• accessibility of the stockroom,
• local and state regulations,
• insurance requirements, and
• building and fire codes.
Many local, state, and federal regulations have specific requirements that affect the handling and storage of chemicals in laboratories and stockrooms. For example, radioactive materials, consumable alcohol, explosives, dual-use materials, and hazardous waste have requirements ranging from locked storage cabinets and controlled access to specified waste containers and regulated areas. Stringent requirements may also be placed on an institution by its insurance carriers.
Controlled substances (e.g., narcotics and other controlled prescription drugs) used in research or with research animals have special requirements. The laboratory director must first register with the U.S. Drug Enforcement Agency (DEA) and with the relevant state agency to purchase, possess, or use a Schedule 1–5 controlled substance. Schedule 1 and 2 drugs (e.g., morphine, pentobarbital) must be stored in a safe that is bolted to the floor or wall. Schedule 3–5 drugs (e.g., chloral hydrate, phenobarbital) must be stored in a locked drawer or cabinet. Access should be limited to the laboratory director and, if necessary, no more than the one or two laboratory members who will be using the substance. Detailed inventory records must be kept up-to-date, including amounts purchased, used, left on hand, and disposed of. Contact your local DEA office for disposal instructions. In some cases a DEA agent must witness disposal or packaging for shipment to a disposal facility.
5.E.1 General Considerations
In general, store materials and equipment in cabinets and on shelving designated for such storage:
• Avoid storing materials and equipment on top of cabinets. With all stored items, maintain a clearance of at least 18 inches from the sprinkler heads to allow proper functioning of the sprinkler system [see National Fire Protection Association Standard 13 (NFPA, 2010)].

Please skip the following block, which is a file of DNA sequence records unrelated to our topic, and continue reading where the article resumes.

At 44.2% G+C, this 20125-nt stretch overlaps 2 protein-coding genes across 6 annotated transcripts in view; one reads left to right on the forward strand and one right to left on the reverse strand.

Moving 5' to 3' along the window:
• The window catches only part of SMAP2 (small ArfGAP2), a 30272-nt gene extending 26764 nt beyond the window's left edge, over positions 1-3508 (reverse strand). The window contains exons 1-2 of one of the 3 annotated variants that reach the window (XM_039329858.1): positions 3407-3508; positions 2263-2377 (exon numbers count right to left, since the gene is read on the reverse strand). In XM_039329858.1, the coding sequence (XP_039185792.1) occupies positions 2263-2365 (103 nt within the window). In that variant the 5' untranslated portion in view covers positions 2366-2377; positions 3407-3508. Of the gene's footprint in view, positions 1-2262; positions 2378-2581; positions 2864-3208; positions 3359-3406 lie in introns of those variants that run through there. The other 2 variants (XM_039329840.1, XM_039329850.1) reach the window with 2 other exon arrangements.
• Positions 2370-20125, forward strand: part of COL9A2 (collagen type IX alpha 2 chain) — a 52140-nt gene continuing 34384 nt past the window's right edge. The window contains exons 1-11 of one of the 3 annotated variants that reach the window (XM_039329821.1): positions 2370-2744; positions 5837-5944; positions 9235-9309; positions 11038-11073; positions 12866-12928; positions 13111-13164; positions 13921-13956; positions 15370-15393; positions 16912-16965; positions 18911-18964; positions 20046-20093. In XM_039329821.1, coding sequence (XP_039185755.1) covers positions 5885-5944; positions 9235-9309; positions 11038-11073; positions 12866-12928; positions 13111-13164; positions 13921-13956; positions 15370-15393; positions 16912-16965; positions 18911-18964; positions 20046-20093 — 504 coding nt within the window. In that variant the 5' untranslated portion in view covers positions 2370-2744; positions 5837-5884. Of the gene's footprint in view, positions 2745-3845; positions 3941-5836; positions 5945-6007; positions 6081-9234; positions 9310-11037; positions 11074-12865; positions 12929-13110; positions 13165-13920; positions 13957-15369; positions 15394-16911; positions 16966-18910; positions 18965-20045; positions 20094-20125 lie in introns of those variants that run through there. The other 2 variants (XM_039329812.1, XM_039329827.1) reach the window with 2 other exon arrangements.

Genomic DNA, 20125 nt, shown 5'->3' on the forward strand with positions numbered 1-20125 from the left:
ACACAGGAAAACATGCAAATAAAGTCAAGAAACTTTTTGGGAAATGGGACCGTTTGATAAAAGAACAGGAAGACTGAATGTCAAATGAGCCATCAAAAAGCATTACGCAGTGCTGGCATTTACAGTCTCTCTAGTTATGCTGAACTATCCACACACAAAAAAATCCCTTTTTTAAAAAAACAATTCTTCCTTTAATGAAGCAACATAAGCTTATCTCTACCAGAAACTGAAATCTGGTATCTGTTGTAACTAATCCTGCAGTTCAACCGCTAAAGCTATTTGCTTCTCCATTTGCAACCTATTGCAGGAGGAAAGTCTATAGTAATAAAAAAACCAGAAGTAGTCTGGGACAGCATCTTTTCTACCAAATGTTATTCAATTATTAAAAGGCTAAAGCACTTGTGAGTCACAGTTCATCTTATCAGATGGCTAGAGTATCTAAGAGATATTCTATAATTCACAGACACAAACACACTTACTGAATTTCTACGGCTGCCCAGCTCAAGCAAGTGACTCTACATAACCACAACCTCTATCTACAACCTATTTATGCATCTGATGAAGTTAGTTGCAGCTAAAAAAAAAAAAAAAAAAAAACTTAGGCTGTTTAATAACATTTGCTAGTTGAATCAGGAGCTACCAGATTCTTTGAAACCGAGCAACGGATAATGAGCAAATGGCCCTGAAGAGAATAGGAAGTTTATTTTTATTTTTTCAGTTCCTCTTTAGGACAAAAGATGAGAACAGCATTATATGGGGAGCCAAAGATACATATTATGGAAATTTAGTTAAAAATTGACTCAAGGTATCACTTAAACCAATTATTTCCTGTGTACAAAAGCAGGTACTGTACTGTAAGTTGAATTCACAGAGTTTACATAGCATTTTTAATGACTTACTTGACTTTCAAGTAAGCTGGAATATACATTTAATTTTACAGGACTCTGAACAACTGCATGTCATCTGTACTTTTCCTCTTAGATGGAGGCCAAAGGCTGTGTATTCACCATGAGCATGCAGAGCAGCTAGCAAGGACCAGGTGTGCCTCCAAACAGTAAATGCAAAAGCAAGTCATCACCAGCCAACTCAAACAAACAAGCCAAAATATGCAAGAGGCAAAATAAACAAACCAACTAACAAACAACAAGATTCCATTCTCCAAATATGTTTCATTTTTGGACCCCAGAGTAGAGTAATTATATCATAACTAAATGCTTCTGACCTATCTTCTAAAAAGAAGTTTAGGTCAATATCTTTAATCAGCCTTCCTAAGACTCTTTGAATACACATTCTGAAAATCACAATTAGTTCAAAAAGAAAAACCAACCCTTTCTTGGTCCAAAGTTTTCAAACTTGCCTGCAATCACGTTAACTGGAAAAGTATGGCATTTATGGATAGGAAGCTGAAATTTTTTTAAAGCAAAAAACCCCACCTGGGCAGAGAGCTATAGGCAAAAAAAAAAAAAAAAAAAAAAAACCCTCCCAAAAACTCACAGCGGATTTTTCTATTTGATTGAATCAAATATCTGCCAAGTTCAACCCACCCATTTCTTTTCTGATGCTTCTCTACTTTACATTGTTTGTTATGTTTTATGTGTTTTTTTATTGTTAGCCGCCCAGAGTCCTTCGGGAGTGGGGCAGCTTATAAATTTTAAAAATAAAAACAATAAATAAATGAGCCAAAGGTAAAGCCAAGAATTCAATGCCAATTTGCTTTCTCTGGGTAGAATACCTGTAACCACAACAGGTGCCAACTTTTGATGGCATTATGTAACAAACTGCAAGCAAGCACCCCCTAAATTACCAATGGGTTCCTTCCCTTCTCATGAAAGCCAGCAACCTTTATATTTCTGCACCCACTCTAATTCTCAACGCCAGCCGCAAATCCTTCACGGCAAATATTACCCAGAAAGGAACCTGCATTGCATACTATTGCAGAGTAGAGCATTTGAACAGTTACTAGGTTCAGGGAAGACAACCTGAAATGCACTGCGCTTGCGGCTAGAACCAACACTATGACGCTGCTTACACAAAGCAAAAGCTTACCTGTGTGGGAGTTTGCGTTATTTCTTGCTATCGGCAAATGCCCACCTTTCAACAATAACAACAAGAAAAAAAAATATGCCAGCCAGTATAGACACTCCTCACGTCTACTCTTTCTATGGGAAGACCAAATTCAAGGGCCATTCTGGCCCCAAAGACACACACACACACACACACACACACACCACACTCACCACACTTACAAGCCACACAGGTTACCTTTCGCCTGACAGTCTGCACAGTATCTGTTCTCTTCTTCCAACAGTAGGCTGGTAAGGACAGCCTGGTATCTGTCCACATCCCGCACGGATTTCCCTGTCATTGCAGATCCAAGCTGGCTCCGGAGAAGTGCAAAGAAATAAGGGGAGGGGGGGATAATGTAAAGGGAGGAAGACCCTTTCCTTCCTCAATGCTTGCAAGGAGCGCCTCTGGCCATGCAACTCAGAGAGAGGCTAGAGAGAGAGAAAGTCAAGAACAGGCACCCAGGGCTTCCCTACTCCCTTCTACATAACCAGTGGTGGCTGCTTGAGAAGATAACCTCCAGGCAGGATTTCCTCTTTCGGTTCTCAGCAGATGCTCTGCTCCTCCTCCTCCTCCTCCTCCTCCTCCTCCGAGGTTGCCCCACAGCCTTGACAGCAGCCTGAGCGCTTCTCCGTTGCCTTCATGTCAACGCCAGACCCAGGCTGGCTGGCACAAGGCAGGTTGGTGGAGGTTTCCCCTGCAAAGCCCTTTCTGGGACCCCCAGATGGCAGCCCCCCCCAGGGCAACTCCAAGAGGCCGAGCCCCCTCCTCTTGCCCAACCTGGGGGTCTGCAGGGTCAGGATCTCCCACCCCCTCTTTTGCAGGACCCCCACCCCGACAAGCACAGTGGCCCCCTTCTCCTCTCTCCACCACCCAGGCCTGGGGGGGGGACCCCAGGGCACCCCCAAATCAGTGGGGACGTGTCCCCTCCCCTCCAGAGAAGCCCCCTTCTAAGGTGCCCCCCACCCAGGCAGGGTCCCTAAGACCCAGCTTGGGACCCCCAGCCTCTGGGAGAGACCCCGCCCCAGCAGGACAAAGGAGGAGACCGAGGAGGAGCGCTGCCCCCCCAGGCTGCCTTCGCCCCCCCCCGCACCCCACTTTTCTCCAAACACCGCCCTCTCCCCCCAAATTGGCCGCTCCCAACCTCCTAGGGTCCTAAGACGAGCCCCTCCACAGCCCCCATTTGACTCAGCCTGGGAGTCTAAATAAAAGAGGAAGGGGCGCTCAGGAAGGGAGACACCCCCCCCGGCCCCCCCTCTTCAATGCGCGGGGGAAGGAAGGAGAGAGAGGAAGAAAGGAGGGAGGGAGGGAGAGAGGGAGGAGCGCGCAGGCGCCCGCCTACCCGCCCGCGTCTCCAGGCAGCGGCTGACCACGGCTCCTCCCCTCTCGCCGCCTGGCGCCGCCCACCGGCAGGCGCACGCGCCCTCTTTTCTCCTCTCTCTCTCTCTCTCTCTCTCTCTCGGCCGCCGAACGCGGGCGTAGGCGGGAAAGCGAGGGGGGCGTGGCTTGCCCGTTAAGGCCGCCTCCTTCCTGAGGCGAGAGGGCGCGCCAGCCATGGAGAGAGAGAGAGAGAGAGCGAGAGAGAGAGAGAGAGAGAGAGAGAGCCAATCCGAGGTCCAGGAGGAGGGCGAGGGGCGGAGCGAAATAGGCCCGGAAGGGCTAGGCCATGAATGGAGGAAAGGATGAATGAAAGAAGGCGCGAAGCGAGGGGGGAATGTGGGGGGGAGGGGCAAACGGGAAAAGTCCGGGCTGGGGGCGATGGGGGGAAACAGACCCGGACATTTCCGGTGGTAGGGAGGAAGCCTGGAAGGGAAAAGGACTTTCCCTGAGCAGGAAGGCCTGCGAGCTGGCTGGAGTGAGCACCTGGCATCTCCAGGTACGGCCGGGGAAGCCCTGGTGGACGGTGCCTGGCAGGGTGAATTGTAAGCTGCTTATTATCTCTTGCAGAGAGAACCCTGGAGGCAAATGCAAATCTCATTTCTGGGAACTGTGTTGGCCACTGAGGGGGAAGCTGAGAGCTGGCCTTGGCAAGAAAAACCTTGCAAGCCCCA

• To make chemicals readily accessible and to reduce accidents caused by overreaching, do not store materials on shelves higher than 5 ft (~1.5 m). If retrieving materials stored above head level, use a step stool.
• Store heavy materials on lower shelves. While recommended for all laboratories, this is particularly important in areas where seismic activity is possible because items may fall during an earthquake.
• Keep exits, passageways, areas under tables or benches, and emergency equipment areas free of stored equipment and materials to allow for ease of egress and access in case of emergency.
Storing chemicals in stockrooms and laboratories requires consideration of a number of health and safety factors. In addition to the inventory control and storage area considerations discussed above, proper use of containers and equipment is crucial (see section 5.E.3).
In addition to the basic storage area guidelines above, follow these general guidelines when storing chemicals:
• Label all chemical containers appropriately to ensure that chemicals will be stored safely.
• Place the user’s name and the date received on all purchased materials to facilitate inventory control.
• To assist in maintaining a clean work environment and to ensure that segregation of incompatible chemicals is maintained, provide a definite storage place for each chemical and return the chemical to that location after each use.
• To avoid clutter, avoid storing chemicals on benchtops, except for those chemicals being used currently.
• To avoid clutter and to maintain adequate airflow, avoid storing chemicals in chemical hoods, except for those chemicals in current use.
• Store volatile toxic or odoriferous chemicals in a ventilated cabinet. Check with the institution’s environmental health and safety officer.
• Provide ventilated storage near laboratory chemical hoods.
• If a chemical does not require a ventilated cabinet, store it inside a closable cabinet or on a shelf that has a lip to prevent containers from sliding off in the event of a fire, serious accident, or earthquake.
• Do not expose stored chemicals to heat or direct sunlight.
• Observe all precautions regarding the storage of incompatible chemicals.
• Separate chemicals into compatible groups and store alphabetically within compatible groups. See Table 5.1 and Figure 5.1 for one suggested method for arranging chemicals. Because chemicals in storage are contained, their separation by compatibility groups can be simplified. The color-coded system described here allows for ease of storage. As explained in Chapter 6, compatibility precautions for mixing chemicals are far more complex.
• Store flammable liquids in approved flammable-liquid storage cabinets.
• Consider the security needs for the materials.